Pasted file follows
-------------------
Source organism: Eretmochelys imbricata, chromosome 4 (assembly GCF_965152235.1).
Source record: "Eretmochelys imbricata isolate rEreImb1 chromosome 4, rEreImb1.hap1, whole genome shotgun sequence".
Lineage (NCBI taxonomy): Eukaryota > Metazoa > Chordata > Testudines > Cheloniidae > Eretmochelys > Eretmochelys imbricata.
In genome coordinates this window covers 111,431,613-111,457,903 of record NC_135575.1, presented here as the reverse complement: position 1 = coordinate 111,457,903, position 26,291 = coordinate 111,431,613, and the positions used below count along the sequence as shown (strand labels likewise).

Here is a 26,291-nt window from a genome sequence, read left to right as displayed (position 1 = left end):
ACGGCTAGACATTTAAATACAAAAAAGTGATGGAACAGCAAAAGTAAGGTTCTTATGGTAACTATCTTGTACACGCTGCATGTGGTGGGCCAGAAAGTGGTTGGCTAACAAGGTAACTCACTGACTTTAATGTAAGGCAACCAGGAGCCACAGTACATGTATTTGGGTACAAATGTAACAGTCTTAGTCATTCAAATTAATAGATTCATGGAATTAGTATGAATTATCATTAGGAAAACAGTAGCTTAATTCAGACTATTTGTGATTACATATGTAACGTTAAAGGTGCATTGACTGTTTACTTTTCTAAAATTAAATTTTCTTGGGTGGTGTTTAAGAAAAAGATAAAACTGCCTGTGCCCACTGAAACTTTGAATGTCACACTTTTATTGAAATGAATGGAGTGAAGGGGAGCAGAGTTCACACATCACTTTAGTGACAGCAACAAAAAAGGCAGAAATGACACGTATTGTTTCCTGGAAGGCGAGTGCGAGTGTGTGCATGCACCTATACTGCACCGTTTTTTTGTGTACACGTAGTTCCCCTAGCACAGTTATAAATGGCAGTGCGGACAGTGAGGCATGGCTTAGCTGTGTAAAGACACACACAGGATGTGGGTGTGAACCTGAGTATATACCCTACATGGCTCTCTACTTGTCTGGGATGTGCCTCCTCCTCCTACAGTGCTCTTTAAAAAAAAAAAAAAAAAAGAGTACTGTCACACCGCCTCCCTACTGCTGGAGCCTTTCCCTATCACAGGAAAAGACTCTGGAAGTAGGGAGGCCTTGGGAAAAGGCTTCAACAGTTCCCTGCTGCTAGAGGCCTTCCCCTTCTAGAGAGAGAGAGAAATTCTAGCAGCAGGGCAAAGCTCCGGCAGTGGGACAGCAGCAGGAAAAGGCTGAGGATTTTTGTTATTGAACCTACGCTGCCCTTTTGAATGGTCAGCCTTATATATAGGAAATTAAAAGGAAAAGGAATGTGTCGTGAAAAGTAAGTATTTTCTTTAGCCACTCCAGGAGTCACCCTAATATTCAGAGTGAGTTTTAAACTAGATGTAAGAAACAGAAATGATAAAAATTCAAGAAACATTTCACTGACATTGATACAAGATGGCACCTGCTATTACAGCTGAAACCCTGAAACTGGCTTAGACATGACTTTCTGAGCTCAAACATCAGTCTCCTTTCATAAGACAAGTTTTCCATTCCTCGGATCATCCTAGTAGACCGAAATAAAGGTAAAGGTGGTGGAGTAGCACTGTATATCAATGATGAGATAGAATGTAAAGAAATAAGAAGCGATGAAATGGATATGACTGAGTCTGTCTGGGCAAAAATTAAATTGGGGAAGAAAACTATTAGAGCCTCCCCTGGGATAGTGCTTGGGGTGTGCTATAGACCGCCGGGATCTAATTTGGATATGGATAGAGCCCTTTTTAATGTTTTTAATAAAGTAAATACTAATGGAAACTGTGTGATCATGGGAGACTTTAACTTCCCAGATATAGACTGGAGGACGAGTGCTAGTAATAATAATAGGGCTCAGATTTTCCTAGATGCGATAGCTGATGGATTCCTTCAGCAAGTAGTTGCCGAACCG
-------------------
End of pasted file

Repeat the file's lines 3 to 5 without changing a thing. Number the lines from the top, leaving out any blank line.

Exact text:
Lineage (NCBI taxonomy): Eukaryota > Metazoa > Chordata > Testudines > Cheloniidae > Eretmochelys > Eretmochelys imbricata.
In genome coordinates this window covers 111,431,613-111,457,903 of record NC_135575.1, presented here as the reverse complement: position 1 = coordinate 111,457,903, position 26,291 = coordinate 111,431,613, and the positions used below count along the sequence as shown (strand labels likewise).

Here is a 26,291-nt window from a genome sequence, read left to right as displayed (position 1 = left end):